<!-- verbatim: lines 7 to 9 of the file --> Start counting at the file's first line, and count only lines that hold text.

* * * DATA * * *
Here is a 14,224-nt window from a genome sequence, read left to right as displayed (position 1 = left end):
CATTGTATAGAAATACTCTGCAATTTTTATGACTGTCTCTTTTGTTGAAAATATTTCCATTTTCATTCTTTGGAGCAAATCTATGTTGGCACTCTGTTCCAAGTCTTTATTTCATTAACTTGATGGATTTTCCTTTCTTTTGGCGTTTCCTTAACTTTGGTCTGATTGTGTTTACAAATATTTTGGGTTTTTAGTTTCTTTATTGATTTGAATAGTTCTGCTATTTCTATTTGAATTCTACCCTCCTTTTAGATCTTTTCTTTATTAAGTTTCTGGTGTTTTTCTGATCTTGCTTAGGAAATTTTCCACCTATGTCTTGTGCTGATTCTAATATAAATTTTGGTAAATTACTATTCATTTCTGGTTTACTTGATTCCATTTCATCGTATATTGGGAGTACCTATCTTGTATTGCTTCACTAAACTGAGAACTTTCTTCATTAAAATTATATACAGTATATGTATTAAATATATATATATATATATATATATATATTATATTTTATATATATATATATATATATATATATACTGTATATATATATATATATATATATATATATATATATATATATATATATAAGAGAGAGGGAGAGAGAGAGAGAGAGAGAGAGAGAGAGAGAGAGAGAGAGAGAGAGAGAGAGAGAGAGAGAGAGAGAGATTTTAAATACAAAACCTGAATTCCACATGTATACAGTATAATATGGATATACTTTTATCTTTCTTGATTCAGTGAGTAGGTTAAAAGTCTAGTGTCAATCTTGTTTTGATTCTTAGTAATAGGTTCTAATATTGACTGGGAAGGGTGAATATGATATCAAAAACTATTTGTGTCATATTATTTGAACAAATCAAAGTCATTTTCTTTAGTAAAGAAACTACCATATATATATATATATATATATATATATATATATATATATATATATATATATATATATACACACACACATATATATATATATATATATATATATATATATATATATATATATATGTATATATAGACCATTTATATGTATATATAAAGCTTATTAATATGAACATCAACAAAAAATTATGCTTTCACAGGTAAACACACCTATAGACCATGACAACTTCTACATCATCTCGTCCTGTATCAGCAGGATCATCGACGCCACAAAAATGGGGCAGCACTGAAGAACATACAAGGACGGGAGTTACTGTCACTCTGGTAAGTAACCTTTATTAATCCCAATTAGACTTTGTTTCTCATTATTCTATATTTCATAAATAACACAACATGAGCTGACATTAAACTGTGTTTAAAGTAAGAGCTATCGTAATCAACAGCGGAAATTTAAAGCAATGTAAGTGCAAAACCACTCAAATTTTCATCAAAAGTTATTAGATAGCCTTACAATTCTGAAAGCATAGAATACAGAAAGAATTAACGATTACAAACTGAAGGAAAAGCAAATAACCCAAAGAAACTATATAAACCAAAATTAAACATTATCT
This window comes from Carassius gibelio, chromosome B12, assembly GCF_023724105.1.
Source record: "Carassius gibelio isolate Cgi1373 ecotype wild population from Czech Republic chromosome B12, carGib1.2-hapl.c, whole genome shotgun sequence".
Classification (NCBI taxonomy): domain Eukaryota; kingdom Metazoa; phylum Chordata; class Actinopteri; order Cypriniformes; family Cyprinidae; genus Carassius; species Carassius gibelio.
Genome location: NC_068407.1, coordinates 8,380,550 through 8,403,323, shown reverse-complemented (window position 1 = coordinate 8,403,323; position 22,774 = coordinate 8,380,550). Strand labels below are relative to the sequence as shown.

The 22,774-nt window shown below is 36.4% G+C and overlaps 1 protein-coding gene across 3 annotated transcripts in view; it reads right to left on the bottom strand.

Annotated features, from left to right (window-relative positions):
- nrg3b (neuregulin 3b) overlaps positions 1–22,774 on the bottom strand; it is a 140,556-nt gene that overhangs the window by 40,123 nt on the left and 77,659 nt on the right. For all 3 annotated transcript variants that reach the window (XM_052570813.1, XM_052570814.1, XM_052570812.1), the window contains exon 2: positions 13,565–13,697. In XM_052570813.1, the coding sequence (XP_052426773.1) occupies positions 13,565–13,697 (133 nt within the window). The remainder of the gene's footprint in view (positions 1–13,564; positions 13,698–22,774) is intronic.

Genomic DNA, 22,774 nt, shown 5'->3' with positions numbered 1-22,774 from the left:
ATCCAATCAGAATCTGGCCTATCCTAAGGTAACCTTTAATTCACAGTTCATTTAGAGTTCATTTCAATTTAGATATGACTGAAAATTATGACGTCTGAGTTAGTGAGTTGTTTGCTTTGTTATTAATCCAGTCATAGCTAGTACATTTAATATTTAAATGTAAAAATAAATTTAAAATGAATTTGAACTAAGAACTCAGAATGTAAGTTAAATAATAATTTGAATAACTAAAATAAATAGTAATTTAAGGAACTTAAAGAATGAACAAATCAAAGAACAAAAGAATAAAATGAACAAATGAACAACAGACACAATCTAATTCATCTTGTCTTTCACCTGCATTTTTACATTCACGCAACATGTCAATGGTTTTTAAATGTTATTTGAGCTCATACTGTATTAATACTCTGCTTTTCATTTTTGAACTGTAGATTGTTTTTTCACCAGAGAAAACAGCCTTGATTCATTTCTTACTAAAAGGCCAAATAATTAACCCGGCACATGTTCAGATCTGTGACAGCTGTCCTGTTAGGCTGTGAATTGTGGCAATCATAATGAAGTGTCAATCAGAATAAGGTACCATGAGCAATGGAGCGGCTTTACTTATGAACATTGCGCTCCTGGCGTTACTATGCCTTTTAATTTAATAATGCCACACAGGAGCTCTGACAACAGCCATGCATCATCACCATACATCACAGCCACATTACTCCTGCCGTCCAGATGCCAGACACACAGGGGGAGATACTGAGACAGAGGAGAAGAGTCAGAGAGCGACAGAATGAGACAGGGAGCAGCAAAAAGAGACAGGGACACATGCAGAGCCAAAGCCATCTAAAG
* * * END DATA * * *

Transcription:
The 22,774-nt window shown below is 36.4% G+C and overlaps 1 protein-coding gene across 3 annotated transcripts in view; it reads right to left on the bottom strand.

Annotated features, from left to right (window-relative positions):
- nrg3b (neuregulin 3b) overlaps positions 1–22,774 on the bottom strand; it is a 140,556-nt gene that overhangs the window by 40,123 nt on the left and 77,659 nt on the right. For all 3 annotated transcript variants that reach the window (XM_052570813.1, XM_052570814.1, XM_052570812.1), the window contains exon 2: positions 13,565–13,697. In XM_052570813.1, the coding sequence (XP_052426773.1) occupies positions 13,565–13,697 (133 nt within the window). The remainder of the gene's footprint in view (positions 1–13,564; positions 13,698–22,774) is intronic.